# Single producer single consumer command queue

I needed to create commands simply with lambda and execute it in another thread. The following code works fine. Any suggestions about performance are appreciated.

I want to use SSE aligned variables as lambda captures, for instance:

__m128 xmm0;
queue.Enqueue([xmm0](){
//...
});


template<unsigned MaxCommand = 1000> class TCommandQueueSPSC
{
static const unsigned MaxLambdaSize = sizeof(void*) * 7;

struct alignas(16) ICMD
{
virtual ~ICMD() {}
};
struct alignas(16) CMDBase : ICMD
{
char mBuffer[MaxLambdaSize];
};
static_assert(sizeof(CMDBase) % 16 == 0, "should be 16 aligned");
static const unsigned CMDSize = sizeof(CMDBase);

alignas(64) volatile unsigned       mHead = 0;
volatile bool                       mRuning = false;
Event                               mWaitEvent;
alignas(64) volatile unsigned       mTail = 0;
alignas(64) CMDBase                 mElements[MaxCommand];

bool IsEmpty() const { return mHead == mTail; }
bool IsFull() const { return ((mTail + 1) % MaxCommand) == mHead; }

void* BeginEnqueue()
{
UASSERT(!IsFull()); //assert if full
return mElements + mTail;
}
void EndEnqueue()
{
mTail = (mTail + 1) % MaxCommand;
}

ICMD* BeginDequeue()
{
if (mHead == mTail) return nullptr;
}
void EndDequeue()
{
}

public:
TCommandQueueSPSC(const TCommandQueueSPSC&) = delete;
TCommandQueueSPSC& operator = (const TCommandQueueSPSC&) = delete;

TCommandQueueSPSC() : mWaitEvent(false, false) {}

template<typename Lambda> void Enqueue(const Lambda& proc)
{
{
proc();
return;
}

struct NewCMD : public ICMD
{
Lambda mProc;
NewCMD(const Lambda& p) : mProc(p) {}
~NewCMD()
{
mProc();
}
};
static_assert(sizeof(NewCMD) <= CMDSize, "");
static_assert(alignof(NewCMD) <= alignof(ICMD), "");
void* cmd = BeginEnqueue();
new (cmd) NewCMD(proc);
EndEnqueue();
}
template<typename Lambda> void EnqueueAndWait(const Lambda& proc)
{
{
proc();
return;
}

struct NewCMD : public ICMD
{
Lambda mProc;
TCommandQueueSPSC*  mOwner;
NewCMD(const Lambda& p, TCommandQueueSPSC* owner) : mProc(p), mOwner(owner) {}
~NewCMD()
{
mProc();
mOwner->mWaitEvent.SetSignaled();
}
};
static_assert(sizeof(NewCMD) <= CMDSize, "");
static_assert(alignof(NewCMD) <= alignof(ICMD), "");
void* cmd = BeginEnqueue();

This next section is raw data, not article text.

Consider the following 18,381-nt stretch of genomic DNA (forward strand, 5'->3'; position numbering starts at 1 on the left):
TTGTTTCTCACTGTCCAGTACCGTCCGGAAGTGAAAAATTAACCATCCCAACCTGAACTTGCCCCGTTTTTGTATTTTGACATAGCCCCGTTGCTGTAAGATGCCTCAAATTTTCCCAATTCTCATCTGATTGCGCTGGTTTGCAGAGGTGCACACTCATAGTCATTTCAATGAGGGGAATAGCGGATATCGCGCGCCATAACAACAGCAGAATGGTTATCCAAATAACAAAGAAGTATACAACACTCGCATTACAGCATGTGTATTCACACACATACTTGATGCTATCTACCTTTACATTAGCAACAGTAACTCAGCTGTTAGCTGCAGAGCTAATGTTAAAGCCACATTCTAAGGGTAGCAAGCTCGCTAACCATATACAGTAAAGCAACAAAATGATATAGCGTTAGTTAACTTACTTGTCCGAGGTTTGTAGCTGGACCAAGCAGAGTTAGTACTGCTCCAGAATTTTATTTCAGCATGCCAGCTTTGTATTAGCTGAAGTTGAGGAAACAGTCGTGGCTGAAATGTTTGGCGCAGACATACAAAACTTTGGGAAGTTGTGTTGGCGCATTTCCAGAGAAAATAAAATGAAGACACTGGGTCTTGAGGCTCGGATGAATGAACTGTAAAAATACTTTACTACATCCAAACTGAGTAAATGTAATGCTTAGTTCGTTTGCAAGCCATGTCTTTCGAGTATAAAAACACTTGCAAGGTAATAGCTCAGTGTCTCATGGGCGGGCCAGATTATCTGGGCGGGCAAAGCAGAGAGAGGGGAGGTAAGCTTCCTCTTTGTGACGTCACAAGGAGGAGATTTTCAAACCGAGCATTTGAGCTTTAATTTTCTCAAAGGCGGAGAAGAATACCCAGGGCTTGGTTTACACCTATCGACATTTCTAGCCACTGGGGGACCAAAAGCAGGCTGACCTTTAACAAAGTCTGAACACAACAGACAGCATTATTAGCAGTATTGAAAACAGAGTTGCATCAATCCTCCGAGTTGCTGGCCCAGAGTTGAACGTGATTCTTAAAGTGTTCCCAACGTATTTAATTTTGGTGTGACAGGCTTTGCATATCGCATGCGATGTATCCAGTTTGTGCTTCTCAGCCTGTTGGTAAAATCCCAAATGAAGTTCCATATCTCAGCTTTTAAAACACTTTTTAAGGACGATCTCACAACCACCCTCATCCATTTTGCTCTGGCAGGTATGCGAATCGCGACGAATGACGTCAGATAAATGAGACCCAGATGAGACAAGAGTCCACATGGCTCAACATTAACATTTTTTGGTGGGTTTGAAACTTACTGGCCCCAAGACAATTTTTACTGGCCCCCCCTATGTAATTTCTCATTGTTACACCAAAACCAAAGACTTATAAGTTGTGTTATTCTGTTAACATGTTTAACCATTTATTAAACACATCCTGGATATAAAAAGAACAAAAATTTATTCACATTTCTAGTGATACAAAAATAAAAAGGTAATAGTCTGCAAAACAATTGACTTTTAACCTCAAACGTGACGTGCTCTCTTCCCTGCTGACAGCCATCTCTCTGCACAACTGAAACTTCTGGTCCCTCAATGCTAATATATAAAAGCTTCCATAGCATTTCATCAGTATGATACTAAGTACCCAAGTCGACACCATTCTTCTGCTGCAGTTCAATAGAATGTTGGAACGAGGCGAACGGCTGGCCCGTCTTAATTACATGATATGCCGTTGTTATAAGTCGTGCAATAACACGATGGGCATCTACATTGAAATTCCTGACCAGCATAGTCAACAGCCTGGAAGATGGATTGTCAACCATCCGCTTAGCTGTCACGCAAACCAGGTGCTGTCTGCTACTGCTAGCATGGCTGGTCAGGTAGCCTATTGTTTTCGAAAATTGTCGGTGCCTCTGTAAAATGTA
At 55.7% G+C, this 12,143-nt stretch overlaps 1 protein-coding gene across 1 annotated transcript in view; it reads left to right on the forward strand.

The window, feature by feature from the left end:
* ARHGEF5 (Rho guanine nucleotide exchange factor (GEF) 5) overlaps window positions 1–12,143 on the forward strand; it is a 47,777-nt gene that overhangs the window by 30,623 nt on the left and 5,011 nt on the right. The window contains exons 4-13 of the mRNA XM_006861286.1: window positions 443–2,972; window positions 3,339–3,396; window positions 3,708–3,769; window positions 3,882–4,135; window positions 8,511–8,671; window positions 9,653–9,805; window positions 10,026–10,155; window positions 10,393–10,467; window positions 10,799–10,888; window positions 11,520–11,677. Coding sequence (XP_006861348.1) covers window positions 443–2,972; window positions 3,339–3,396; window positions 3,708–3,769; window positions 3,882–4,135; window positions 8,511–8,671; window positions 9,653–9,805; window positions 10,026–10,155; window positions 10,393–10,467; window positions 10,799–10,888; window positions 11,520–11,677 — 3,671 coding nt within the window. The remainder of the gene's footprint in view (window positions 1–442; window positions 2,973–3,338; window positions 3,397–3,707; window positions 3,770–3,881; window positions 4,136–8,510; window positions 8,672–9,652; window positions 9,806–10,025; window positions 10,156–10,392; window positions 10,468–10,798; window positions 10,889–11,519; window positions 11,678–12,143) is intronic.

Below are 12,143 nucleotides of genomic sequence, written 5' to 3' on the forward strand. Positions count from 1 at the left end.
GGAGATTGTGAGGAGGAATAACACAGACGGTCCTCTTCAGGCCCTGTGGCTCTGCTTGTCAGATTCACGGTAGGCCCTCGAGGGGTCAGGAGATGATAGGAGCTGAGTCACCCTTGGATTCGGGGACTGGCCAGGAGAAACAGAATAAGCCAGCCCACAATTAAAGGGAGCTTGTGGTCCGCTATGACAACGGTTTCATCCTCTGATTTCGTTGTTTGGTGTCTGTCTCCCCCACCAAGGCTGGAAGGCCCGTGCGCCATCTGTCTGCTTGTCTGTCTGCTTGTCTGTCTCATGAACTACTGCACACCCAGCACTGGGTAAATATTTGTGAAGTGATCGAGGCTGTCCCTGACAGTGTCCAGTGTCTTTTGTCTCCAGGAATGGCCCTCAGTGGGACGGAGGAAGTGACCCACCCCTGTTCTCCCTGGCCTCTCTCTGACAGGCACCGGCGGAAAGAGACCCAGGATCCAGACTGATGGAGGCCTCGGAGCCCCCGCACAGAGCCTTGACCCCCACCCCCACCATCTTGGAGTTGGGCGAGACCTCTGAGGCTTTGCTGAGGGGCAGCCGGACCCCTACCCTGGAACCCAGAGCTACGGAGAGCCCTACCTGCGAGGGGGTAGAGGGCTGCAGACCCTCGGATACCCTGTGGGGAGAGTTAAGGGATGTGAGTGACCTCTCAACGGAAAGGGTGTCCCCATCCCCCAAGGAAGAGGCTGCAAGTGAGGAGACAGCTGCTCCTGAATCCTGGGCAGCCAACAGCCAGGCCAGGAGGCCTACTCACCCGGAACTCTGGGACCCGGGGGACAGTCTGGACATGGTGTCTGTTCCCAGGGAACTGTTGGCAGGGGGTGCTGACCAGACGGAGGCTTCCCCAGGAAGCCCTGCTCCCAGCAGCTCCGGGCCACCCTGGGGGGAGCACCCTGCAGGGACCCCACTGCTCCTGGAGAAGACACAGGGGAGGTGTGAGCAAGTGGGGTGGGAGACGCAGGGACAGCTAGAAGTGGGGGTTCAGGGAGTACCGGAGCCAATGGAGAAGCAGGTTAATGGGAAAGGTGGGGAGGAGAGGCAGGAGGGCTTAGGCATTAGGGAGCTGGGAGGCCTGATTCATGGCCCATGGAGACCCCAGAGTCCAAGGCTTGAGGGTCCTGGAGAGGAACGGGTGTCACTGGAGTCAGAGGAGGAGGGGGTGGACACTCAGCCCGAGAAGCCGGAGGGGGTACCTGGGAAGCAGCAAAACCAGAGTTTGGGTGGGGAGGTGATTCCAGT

new (cmd) NewCMD(proc, this);
EndEnqueue();

mWaitEvent.Wait();
}
void RunTillQuit()
{
mRuning = true;

while (mRuning)
{

if (ICMD* cmd = BeginDequeue())
{
cmd->~ICMD();
EndDequeue();
}
else
{
_mm_pause();
}
}
}
void Quit() { mRuning = false; }
volatile bool IsRuning() const { return mRuning; }
};

• You should note that volatile isn't a replacement for std::atomic, even not with bool values. – πάντα ῥεῖ Jan 10 '17 at 17:59
• yes, but currently that works perfect for me on MSVC. I think atomic has more overhead than volatile, :( however after googling I realized that my code needs some memorybarrier to work fine in other compilers too – UPO33 Jan 10 '17 at 18:44

# Order of public, protected, private

This is a personal preference but one that I find makes code easier to read. I always order my fields as: public then protected then private with the motivation that the person using the class is interested in seeing the public API and this should thus be the first thing you see so that you don't have to search for it.

# Misuse of volatile

C++ (and C) has a thing called the "as-if rule". Which in essence says:

The compiler is allowed to generate ANY code as long as all reads and writes to volatile memory happens in the same order and with the same values as if the program was execute according to the language specification.

This is the only use volatile has in C++, it means that writes and writes to volatile memory will always happen and will happen in the order specified. For example the compiler can, and frequently does re-order stores and writes. The compiler can remove memory writes and reads if it can determine that they will not affect any volatile memory read or write. The compiler can even remove memory allocations if it so pleases (clang does this some times).